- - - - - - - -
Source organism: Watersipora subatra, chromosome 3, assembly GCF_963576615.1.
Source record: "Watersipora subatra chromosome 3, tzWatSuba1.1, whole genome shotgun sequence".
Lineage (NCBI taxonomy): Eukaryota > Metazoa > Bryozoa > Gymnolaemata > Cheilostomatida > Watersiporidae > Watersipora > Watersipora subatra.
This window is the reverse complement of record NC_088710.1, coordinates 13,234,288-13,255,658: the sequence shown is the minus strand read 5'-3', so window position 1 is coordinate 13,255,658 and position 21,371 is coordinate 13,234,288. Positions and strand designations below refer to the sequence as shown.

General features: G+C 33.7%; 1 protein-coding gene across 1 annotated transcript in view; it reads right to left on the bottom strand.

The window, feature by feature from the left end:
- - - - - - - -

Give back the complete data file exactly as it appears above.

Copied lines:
Source organism: Watersipora subatra, chromosome 3, assembly GCF_963576615.1.
Source record: "Watersipora subatra chromosome 3, tzWatSuba1.1, whole genome shotgun sequence".
Lineage (NCBI taxonomy): Eukaryota > Metazoa > Bryozoa > Gymnolaemata > Cheilostomatida > Watersiporidae > Watersipora > Watersipora subatra.
This window is the reverse complement of record NC_088710.1, coordinates 13,234,288-13,255,658: the sequence shown is the minus strand read 5'-3', so window position 1 is coordinate 13,255,658 and position 21,371 is coordinate 13,234,288. Positions and strand designations below refer to the sequence as shown.

General features: G+C 33.7%; 1 protein-coding gene across 1 annotated transcript in view; it reads right to left on the bottom strand.

The window, feature by feature from the left end: